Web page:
Sunday, September 25, 2011

Where Does This Problem Lie?

It's that time of year again, boys and girls--time to get California Educator magazine, the mouthpiece rag of the California Teachers "Association", and to pick apart its silliness. Take this article for instance:
It doesn’t take a rocket scientist to know science education is becoming extinct in California’s schools, producing a negative impact on society. It’s a domino effect: Science gets short shrift in elementary schools that focus mostly on English and math due to No Child Left Behind (NCLB) requirements. Students enter secondary school lacking a foundation in science, and their classes emphasize rote memorization instead of hands-on learning. With schools unable to afford materials for science labs, students think science is boring and pursue careers in other fields. Without a new generation of scientists, America loses its edge in creating new technology, finding cures for diseases and improving the overall quality of life.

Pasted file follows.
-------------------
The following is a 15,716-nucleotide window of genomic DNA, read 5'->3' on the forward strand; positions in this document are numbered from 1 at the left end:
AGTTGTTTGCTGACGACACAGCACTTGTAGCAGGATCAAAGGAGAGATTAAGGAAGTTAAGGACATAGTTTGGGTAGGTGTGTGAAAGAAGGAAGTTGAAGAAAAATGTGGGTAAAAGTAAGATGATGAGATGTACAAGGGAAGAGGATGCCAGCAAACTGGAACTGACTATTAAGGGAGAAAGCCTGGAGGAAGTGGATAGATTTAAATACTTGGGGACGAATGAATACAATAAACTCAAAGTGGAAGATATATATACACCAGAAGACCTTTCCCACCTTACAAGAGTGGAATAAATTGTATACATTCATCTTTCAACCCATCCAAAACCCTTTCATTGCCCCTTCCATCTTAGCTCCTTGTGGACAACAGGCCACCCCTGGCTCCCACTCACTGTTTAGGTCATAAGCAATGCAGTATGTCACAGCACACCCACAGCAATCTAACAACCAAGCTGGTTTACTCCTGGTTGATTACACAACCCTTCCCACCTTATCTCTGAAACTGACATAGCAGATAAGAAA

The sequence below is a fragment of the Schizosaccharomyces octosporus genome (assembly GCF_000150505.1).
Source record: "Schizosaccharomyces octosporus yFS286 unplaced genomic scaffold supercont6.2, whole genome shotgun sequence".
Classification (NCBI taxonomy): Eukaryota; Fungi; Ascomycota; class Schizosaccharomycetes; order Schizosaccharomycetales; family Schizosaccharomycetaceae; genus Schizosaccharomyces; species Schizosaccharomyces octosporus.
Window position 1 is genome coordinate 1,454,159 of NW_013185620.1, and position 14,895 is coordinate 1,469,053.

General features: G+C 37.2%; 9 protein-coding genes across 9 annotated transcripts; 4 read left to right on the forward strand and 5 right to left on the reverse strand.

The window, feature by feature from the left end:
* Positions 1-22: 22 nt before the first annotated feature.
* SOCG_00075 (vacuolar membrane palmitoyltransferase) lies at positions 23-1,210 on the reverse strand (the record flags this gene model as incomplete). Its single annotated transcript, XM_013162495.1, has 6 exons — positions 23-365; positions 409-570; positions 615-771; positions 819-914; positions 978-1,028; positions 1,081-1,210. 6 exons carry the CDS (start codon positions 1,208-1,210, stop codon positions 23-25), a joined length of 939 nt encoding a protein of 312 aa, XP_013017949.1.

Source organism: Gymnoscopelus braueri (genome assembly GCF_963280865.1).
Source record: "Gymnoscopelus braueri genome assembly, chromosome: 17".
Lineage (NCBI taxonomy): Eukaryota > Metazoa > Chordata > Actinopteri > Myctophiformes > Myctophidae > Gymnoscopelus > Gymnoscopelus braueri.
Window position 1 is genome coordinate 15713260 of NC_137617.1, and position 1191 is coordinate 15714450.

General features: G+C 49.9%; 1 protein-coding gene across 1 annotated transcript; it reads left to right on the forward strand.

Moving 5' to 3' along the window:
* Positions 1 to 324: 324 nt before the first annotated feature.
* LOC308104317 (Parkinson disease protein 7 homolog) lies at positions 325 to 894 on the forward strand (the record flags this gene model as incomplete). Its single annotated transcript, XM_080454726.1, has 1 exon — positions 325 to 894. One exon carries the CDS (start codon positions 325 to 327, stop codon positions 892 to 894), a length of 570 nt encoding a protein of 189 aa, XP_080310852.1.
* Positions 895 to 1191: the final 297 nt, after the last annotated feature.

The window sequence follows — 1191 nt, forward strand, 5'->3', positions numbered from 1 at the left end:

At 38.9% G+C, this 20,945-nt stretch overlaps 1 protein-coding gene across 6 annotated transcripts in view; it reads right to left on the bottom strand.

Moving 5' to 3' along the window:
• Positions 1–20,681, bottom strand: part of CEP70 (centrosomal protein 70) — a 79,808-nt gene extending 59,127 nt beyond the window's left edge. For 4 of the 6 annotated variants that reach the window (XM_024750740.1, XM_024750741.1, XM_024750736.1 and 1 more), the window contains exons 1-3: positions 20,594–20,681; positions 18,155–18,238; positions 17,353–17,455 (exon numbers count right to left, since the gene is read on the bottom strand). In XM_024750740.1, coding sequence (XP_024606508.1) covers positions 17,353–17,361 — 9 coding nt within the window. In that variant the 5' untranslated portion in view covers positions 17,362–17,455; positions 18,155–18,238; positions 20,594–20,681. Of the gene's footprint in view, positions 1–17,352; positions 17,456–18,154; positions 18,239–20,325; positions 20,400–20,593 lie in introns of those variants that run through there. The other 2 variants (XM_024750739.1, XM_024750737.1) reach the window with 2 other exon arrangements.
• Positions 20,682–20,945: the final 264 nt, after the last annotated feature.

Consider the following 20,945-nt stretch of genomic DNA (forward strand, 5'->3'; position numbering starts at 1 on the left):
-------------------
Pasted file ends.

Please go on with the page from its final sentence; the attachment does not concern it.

I'm not sure when the "Golden Age" of elementary science education was, but there is definitely some interesting silliness in the above paragraph. First, of course, is tossing the blame at NCLB, to which I'll return in a moment. The next, though, is the emphasis on "rote memorization"; I ask, why aren't these teachers, professionals that they are, doing more than rote memorization? Do they really need Bill Nye The Science Guy setups before they can teach? And when did elementary school teachers, notorious for not wanting even to teach math, become the chemists and biologists of our age?

Sorry, I'm not buying it.

Now let's return to the Big Bugaboo, NCLB. Because of its emphasis on English and math (as if you could do science without either), science instruction is supposedly getting short shrift. But California Educator is a California publication about California schools--don't our state standards include elementary science? Why, yes they do! From what I can determine, science is tested by the state in grades 5 and 8-11, but there are standards that are supposed to be met in all grades. Is California Educator, and by extension the CTA, saying that California's professional teaching corps is focusing only on what's tested, and is not meeting all its responsibilities when it comes to teaching the required curriculum?

That's a big admission. What's the real problem here? Are school administrators forbidding the teaching of science?

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